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Heaviside, Oliver

theory layer signals earth

(1850–1925) British physicist: developed theoretical basis of cable telegraphy.

Lacking a university education, Heaviside worked initially as a telegraph operator until deafness forced him to stop. Unmarried, he lived with his parents, never obtained an academic position (although he received several honours) and eventually died in poverty.

Working alone, Heaviside developed much of the mathematics behind the theory of telegraphy and electric circuits, formulating the now familiar concepts of impedance, self-inductance and conductance and using complex numbers in the analysis of alternating current networks many years before others did so. He showed how audio signals could be transmitted along cables without distortion and proposed a method of using a single telephone line to carry several conversations simultaneously (multiplexing). Following success in transmitting radio signals across the Atlantic, he suggested, independently of A E Kennelly (1861–1939), that there had to be a reflecting layer in the upper atmosphere, otherwise the curvature of the Earth would prohibit the signals from being received. The existence of the Heaviside layer was demonstrated experimentally over 20 years later by . Also known as the E-region or middle layer of the ionosphere, it usually lies between 90 km and 150 km above the Earth.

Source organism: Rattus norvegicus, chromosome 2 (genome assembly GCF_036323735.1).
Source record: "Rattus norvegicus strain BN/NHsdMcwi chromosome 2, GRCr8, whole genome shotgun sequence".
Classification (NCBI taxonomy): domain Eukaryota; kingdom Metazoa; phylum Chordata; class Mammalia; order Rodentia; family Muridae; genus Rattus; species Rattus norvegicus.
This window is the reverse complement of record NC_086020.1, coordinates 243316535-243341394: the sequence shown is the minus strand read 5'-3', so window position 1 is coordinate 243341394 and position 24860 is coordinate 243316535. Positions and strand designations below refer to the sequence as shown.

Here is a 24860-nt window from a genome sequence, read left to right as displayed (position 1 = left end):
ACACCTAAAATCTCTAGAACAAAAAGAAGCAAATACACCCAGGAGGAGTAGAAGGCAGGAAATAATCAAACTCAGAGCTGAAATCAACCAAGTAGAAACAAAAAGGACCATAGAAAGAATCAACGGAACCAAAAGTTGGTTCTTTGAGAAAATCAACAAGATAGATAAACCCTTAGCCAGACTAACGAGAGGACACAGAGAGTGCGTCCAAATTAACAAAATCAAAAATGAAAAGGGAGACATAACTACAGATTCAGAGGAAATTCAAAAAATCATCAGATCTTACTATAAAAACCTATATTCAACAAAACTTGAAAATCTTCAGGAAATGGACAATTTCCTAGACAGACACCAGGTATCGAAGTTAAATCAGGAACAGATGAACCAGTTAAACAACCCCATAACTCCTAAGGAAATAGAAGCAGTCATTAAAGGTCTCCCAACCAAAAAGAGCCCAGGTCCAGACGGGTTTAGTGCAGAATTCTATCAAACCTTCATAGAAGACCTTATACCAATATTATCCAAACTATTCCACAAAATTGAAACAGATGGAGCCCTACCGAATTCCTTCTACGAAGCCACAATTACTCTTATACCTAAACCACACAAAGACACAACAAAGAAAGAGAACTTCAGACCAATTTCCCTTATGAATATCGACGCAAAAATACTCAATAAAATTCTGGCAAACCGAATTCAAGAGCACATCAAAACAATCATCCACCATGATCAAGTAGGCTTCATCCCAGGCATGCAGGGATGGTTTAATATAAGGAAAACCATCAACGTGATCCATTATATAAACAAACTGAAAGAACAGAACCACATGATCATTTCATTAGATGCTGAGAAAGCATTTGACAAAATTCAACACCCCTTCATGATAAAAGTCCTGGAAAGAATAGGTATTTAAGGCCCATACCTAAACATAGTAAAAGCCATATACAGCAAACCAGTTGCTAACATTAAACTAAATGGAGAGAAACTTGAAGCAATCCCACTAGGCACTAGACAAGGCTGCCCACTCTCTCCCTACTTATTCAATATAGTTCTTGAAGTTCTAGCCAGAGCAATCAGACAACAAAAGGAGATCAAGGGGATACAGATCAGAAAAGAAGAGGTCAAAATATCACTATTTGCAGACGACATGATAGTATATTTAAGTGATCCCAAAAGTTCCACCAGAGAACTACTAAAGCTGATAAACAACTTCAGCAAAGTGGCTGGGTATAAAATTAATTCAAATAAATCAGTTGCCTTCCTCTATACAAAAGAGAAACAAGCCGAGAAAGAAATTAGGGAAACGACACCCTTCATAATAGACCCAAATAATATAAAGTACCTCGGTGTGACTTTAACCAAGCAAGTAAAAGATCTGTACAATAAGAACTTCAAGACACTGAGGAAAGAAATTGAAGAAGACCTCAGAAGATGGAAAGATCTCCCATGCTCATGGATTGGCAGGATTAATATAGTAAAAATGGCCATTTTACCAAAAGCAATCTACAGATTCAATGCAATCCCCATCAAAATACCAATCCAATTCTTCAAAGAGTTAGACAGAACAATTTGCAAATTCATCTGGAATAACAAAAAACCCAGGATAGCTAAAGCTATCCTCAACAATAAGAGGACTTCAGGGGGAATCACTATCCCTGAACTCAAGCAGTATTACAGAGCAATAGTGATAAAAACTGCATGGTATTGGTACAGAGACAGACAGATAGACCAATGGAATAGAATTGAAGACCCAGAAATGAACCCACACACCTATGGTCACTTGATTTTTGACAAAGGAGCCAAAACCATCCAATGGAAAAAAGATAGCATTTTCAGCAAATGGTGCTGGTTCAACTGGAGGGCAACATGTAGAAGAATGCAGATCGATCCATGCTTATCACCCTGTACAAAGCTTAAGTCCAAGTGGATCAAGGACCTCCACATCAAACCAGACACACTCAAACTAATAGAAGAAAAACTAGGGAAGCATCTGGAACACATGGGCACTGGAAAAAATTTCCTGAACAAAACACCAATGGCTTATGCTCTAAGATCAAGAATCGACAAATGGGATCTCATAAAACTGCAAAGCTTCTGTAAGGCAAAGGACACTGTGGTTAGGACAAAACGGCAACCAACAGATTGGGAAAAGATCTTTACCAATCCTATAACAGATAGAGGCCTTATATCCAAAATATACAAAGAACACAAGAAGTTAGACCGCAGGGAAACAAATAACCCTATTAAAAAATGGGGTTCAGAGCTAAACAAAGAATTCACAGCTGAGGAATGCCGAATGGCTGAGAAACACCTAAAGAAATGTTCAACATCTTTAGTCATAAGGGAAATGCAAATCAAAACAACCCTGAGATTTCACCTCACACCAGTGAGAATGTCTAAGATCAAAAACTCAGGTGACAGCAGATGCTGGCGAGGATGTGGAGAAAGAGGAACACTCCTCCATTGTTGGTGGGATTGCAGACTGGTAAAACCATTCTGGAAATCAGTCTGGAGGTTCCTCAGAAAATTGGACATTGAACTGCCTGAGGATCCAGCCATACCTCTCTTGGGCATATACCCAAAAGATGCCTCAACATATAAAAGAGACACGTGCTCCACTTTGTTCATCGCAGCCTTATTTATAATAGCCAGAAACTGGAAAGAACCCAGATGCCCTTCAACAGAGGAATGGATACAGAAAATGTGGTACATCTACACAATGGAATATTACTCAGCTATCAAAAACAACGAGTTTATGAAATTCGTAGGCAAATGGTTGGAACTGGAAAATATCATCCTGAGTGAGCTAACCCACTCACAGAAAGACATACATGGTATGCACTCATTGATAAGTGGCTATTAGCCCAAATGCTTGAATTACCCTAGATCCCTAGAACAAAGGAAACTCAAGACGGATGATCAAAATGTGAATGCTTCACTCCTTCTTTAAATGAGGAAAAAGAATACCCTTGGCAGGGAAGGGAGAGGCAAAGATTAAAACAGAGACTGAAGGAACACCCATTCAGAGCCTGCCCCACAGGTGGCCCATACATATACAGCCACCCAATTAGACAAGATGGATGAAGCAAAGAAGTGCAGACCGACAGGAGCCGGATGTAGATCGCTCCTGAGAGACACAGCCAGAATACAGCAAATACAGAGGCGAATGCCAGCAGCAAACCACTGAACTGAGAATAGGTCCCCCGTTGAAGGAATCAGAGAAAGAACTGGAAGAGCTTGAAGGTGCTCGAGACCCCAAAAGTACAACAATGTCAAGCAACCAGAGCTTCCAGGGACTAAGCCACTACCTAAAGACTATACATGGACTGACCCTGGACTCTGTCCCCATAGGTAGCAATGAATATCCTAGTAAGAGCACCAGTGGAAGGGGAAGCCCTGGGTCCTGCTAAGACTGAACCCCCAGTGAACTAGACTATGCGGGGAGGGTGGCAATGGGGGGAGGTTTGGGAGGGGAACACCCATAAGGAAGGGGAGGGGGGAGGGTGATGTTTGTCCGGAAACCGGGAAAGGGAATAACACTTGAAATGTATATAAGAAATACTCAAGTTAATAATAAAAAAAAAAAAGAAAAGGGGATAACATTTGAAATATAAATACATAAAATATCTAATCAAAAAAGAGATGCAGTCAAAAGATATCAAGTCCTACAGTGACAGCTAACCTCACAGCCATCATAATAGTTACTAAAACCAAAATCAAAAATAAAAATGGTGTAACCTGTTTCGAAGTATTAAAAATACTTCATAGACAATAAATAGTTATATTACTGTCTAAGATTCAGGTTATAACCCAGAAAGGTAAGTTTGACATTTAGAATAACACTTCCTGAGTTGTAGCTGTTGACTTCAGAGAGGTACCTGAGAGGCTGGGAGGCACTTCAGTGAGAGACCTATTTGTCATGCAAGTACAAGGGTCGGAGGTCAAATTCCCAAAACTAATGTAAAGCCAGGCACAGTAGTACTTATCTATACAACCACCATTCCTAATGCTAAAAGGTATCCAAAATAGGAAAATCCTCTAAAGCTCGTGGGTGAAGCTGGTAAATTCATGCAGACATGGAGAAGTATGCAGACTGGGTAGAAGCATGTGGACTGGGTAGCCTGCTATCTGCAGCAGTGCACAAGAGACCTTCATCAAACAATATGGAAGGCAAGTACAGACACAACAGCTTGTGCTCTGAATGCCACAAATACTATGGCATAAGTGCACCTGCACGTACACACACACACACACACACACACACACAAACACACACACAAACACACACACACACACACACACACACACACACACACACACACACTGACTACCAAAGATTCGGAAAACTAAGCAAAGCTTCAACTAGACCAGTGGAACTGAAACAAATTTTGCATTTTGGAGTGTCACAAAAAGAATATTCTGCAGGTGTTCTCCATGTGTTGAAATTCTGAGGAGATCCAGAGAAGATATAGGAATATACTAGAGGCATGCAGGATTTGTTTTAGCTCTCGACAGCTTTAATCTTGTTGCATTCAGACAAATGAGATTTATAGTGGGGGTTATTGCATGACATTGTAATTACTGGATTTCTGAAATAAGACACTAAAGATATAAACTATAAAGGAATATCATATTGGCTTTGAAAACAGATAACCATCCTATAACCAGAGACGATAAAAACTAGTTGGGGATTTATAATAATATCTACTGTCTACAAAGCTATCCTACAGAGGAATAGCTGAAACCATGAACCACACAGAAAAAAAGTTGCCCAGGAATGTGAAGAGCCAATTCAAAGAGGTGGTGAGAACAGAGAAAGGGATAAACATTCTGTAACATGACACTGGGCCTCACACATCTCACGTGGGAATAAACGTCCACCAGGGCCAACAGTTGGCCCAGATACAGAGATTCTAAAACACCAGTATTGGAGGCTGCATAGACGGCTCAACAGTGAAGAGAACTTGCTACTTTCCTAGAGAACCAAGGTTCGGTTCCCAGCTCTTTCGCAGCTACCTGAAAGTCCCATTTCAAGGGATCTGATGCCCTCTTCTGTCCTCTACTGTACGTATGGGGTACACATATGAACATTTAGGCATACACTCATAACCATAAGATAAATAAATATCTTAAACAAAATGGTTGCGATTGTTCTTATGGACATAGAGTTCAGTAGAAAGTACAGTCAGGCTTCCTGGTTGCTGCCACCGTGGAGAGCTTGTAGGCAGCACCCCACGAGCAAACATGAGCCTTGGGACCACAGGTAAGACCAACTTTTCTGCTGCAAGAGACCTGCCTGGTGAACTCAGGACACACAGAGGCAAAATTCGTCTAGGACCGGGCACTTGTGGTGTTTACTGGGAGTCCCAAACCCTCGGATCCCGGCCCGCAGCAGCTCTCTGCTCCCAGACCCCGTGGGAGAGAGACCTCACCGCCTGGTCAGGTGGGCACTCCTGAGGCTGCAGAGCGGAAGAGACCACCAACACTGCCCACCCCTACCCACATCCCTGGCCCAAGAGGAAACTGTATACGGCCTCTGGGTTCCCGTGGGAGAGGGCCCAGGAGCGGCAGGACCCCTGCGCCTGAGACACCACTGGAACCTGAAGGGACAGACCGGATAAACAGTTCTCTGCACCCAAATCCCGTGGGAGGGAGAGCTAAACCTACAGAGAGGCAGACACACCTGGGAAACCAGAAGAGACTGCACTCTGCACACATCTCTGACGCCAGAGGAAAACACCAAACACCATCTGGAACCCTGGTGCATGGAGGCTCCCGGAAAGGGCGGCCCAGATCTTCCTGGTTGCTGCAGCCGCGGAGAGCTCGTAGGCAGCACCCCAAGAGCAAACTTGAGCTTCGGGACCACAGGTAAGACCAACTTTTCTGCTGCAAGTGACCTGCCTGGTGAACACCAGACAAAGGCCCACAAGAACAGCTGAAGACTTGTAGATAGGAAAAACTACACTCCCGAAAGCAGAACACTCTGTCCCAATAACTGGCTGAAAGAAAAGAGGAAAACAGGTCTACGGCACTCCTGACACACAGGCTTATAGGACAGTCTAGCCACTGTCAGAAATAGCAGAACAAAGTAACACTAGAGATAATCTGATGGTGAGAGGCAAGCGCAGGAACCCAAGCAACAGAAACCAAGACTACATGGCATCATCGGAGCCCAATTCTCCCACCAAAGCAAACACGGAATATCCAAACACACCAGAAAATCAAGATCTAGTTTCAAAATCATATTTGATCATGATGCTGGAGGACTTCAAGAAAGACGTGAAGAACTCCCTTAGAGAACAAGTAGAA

Although most of Heaviside’s earlier work was ignored, leading him to become embittered and a recluse, his valuable contributions were later acknowledged and he was elected a Fellow of the Royal Society in 1891. The last, unpublished, volume of his Electromagnetic Theory was torn up by burglars a few days after his death, but is known to have described a unified field theory combining electromagnetism and gravitation.

Hebard, Grace Raymond (1861–1936) - Local History [next] [back] Heaven

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